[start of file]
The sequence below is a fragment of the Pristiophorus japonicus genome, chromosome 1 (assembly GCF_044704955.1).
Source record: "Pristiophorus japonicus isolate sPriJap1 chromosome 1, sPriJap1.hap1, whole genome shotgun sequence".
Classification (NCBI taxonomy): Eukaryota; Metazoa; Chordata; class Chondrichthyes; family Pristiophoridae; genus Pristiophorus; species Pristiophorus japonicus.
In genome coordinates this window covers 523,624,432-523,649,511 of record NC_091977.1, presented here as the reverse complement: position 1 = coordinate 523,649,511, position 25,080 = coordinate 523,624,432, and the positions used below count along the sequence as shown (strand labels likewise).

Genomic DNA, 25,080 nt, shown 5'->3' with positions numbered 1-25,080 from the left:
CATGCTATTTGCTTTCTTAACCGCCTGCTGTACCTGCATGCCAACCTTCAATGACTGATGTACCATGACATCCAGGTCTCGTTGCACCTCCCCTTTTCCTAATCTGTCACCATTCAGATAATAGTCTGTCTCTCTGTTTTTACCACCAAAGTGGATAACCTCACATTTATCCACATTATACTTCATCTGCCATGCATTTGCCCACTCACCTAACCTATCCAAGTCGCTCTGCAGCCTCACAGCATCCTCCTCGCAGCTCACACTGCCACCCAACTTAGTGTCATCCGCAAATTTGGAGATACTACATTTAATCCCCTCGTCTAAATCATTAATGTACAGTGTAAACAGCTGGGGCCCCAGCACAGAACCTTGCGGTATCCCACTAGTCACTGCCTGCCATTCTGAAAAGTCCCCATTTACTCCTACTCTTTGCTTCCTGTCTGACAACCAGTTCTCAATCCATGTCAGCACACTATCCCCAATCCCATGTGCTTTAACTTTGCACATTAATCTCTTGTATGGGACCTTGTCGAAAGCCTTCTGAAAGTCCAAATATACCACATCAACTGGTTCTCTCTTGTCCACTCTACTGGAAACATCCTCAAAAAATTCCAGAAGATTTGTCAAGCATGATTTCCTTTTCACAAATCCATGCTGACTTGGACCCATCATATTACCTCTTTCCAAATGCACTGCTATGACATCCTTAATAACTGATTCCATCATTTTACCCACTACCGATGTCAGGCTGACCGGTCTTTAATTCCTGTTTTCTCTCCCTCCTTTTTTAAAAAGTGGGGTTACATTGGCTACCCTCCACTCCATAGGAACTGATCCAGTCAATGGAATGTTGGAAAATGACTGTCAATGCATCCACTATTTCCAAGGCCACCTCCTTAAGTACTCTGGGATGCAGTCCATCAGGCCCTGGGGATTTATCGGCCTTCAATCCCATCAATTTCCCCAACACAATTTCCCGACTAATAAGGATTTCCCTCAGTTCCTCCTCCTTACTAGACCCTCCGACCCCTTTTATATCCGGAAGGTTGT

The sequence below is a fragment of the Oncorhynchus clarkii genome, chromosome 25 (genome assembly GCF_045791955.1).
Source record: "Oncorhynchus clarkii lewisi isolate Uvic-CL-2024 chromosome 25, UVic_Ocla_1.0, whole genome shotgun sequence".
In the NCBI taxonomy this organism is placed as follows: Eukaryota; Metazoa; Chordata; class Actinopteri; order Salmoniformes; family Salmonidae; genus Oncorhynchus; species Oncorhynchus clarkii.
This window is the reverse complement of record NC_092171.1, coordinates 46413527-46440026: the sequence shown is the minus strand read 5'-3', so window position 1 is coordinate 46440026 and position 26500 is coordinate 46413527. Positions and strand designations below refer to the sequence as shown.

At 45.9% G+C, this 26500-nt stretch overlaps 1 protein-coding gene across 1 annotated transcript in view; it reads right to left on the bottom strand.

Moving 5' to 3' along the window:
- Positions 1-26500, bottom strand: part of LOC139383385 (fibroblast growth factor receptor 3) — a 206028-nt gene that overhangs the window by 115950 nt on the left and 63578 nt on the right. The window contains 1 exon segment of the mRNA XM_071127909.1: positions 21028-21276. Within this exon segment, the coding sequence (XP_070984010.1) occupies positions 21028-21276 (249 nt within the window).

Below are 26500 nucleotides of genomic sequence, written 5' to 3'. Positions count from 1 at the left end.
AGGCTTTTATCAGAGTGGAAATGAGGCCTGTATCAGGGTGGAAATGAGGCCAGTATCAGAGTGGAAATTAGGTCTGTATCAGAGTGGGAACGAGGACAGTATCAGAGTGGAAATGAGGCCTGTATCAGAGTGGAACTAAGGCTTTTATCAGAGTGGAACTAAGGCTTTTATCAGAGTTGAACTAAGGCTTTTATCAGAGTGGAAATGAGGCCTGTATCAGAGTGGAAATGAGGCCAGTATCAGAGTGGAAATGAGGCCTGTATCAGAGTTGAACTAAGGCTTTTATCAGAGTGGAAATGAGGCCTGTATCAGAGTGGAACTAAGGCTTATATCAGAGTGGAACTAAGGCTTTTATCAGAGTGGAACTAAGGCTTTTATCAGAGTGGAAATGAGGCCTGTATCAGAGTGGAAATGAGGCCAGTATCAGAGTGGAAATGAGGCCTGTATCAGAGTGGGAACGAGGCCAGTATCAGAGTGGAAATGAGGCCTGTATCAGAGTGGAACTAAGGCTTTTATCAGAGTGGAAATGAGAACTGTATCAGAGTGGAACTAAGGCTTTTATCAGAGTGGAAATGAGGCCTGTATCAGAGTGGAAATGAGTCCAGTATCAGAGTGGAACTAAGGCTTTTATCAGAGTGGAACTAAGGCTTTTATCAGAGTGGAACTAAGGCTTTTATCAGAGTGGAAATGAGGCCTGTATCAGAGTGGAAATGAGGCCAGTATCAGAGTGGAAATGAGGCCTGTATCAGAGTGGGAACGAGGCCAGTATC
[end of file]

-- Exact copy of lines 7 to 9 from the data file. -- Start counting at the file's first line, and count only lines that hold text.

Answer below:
The sequence below is a fragment of the Oncorhynchus clarkii genome, chromosome 25 (genome assembly GCF_045791955.1).
Source record: "Oncorhynchus clarkii lewisi isolate Uvic-CL-2024 chromosome 25, UVic_Ocla_1.0, whole genome shotgun sequence".
In the NCBI taxonomy this organism is placed as follows: Eukaryota; Metazoa; Chordata; class Actinopteri; order Salmoniformes; family Salmonidae; genus Oncorhynchus; species Oncorhynchus clarkii.